This article now slightly modified, written by Doug Castle, originally appeared in Austin Big Seven Register Members Newsletter December 2008 pp7-8.


Feature Articles

All magazines had feature articles in every issue, many were about travel and places of interest to visit; the general magazines had comparative tests between similar cars of manufacturers competing for the same market.  Few articles were topical for the time of the year, but the early magazines were attempting to educate the new owner-driver on how to drive, to maximise economy etc.

The Light Car and Sidecar Magazine of December 2 1932 had a feature item 'Winter Motoring in Comfort' suggesting the proper equipment essential for the full enjoyment of motoring in the colder months, for few small family cars had any heating except for that which came in from the engine compartment.  Keeping warm could be achieved with fur-lined foot-muffs; apron-like rugs and even a Thermorad exhaust car heater with regulator which took heat from the exhaust pipe.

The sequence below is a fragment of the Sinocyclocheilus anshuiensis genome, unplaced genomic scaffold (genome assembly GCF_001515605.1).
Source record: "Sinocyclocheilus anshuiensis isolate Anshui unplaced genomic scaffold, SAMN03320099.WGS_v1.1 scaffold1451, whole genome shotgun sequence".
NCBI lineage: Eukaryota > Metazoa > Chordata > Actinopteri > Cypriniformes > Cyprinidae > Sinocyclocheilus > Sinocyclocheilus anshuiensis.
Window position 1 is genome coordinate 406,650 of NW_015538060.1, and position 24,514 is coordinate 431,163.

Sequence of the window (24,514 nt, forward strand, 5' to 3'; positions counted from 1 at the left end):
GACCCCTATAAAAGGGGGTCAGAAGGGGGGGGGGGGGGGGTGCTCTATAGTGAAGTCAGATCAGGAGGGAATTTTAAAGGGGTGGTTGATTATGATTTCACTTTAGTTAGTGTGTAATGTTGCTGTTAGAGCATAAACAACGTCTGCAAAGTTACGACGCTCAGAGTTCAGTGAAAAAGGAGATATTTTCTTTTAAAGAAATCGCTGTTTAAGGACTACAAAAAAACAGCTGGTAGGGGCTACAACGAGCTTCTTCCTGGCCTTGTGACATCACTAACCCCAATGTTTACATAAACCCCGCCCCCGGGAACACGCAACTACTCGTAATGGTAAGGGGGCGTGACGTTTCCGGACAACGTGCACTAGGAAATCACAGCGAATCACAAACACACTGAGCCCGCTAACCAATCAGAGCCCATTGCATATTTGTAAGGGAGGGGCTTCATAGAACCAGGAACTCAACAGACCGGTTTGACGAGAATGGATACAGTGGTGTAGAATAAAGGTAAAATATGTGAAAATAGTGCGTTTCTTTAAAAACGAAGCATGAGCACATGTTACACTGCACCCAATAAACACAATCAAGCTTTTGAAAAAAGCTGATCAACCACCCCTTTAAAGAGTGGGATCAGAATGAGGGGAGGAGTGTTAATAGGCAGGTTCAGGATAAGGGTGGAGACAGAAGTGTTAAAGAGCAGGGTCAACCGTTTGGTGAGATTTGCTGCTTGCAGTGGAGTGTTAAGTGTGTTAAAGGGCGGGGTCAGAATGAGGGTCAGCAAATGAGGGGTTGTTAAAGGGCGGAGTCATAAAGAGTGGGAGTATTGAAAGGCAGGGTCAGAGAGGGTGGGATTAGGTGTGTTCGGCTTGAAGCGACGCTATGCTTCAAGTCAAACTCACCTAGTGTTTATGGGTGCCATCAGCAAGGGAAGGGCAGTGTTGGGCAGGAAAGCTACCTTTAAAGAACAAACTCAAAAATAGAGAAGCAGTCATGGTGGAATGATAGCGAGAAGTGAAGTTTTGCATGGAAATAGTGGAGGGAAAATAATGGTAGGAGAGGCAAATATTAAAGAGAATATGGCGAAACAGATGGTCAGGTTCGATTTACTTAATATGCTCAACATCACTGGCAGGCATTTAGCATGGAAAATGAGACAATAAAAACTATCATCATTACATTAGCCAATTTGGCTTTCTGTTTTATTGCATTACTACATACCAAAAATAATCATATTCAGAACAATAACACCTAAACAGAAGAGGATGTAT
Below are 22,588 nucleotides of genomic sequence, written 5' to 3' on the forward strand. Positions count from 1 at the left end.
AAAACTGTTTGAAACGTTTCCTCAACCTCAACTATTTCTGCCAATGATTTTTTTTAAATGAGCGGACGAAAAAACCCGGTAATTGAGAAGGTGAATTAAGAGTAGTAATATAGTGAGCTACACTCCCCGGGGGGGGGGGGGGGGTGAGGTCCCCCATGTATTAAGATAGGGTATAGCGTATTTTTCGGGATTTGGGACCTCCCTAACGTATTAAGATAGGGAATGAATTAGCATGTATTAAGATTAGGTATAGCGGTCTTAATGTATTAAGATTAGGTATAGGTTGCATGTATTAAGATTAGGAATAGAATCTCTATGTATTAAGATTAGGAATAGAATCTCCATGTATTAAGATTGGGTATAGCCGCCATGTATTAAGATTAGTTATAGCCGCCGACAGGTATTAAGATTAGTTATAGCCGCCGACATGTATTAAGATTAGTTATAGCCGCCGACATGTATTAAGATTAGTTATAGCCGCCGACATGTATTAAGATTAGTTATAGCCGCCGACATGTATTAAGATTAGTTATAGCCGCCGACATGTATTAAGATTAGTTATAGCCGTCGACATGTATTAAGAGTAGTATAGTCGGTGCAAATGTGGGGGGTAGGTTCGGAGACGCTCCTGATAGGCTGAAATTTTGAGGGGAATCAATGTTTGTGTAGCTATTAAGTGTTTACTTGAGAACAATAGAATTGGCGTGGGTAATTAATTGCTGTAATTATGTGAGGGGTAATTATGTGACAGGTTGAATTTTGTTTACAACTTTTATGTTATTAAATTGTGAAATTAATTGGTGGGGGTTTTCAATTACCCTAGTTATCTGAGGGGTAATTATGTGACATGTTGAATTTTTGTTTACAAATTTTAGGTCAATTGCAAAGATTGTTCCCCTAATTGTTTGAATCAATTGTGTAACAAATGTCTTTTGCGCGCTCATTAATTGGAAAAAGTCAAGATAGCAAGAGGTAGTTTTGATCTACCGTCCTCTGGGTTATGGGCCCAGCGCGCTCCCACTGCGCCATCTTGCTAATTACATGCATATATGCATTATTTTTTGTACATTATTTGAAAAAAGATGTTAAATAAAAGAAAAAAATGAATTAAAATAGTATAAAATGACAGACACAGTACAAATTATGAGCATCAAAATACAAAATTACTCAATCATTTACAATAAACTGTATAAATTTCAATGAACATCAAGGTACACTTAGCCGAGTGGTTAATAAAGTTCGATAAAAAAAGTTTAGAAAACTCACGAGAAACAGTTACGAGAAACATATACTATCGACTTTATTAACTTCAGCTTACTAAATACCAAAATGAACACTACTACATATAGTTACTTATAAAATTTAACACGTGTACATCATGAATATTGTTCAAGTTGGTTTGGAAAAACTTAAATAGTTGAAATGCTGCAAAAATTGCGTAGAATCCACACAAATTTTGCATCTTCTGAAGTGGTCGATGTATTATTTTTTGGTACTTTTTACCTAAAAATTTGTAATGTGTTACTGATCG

Winter driving, Austin Seven

Later in the 2-page article there was advice on 'Driving on Slippery Roads' suggesting the fitting of non-skid chains, made and advertised by several manufacturers of car accessory items.  The radiator-muff was also considered to be essential to keep heavy rain and snow from the radiator mesh.

Winter Driving 2 Austin Seven

Winter Driving 4 The AA asked that motorists leave the AA Members Badge uncovered so that it could still be seen by their Patrolmen.


Maps and Atlases